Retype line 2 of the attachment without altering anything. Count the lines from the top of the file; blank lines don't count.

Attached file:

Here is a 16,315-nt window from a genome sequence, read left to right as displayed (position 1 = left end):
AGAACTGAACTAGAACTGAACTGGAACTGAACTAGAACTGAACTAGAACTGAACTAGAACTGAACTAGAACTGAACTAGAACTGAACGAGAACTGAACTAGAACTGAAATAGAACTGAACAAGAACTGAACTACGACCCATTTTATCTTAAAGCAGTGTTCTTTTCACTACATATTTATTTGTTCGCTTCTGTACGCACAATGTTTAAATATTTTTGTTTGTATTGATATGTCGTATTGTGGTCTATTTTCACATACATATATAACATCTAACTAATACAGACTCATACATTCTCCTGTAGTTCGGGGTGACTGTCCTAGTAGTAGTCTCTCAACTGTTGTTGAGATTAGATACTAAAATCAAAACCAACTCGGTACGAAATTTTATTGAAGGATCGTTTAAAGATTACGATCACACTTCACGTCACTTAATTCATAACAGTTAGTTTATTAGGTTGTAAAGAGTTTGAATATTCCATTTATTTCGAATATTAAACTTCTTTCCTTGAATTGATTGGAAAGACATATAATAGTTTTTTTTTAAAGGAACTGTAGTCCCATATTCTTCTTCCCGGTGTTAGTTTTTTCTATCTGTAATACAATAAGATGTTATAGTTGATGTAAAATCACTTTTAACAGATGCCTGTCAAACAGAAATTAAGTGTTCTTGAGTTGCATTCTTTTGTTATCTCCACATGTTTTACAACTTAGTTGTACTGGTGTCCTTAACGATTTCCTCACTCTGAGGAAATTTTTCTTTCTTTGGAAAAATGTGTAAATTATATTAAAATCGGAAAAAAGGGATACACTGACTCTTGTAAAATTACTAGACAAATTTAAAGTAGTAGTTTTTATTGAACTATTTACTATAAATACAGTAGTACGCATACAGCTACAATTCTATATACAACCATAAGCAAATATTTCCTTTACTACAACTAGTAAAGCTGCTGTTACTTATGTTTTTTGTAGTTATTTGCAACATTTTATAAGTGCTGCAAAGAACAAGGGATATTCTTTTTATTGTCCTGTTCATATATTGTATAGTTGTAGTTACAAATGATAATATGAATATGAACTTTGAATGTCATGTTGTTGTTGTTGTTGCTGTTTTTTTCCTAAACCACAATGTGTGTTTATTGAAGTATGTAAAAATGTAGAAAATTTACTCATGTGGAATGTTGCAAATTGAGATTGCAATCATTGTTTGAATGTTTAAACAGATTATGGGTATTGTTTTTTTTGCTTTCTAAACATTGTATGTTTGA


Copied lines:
AGAACTGAACTAGAACTGAACTGGAACTGAACTAGAACTGAACTAGAACTGAACTAGAACTGAACTAGAACTGAACTAGAACTGAACGAGAACTGAACTAGAACTGAAATAGAACTGAACAAGAACTGAACTACGACCCATTTTATCTTAAAGCAGTGTTCTTTTCACTACATATTTATTTGTTCGCTTCTGTACGCACAATGTTTAAATATTTTTGTTTGTATTGATATGTCGTATTGTGGTCTATTTTCACATACATATATAACATCTAACTAATACAGACTCATACATTCTCCTGTAGTTCGGGGTGACTGTCCTAGTAGTAGTCTCTCAACTGTTGTTGAGATTAGATACTAAAATCAAAACCAACTCGGTACGAAATTTTATTGAAGGATCGTTTAAAGATTACGATCACACTTCACGTCACTTAATTCATAACAGTTAGTTTATTAGGTTGTAAAGAGTTTGAATATTCCATTTATTTCGAATATTAAACTTCTTTCCTTGAATTGATTGGAAAGACATATAATAGTTTTTTTTTAAAGGAACTGTAGTCCCATATTCTTCTTCCCGGTGTTAGTTTTTTCTATCTGTAATACAATAAGATGTTATAGTTGATGTAAAATCACTTTTAACAGATGCCTGTCAAACAGAAATTAAGTGTTCTTGAGTTGCATTCTTTTGTTATCTCCACATGTTTTACAACTTAGTTGTACTGGTGTCCTTAACGATTTCCTCACTCTGAGGAAATTTTTCTTTCTTTGGAAAAATGTGTAAATTATATTAAAATCGGAAAAAAGGGATACACTGACTCTTGTAAAATTACTAGACAAATTTAAAGTAGTAGTTTTTATTGAACTATTTACTATAAATACAGTAGTACGCATACAGCTACAATTCTATATACAACCATAAGCAAATATTTCCTTTACTACAACTAGTAAAGCTGCTGTTACTTATGTTTTTTGTAGTTATTTGCAACATTTTATAAGTGCTGCAAAGAACAAGGGATATTCTTTTTATTGTCCTGTTCATATATTGTATAGTTGTAGTTACAAATGATAATATGAATATGAACTTTGAATGTCATGTTGTTGTTGTTGTTGCTGTTTTTTTCCTAAACCACAATGTGTGTTTATTGAAGTATGTAAAAATGTAGAAAATTTACTCATGTGGAATGTTGCAAATTGAGATTGCAATCATTGTTTGAATGTTTAAACAGATTATGGGTATTGTTTTTTTTGCTTTCTAAACATTGTATGTTTGA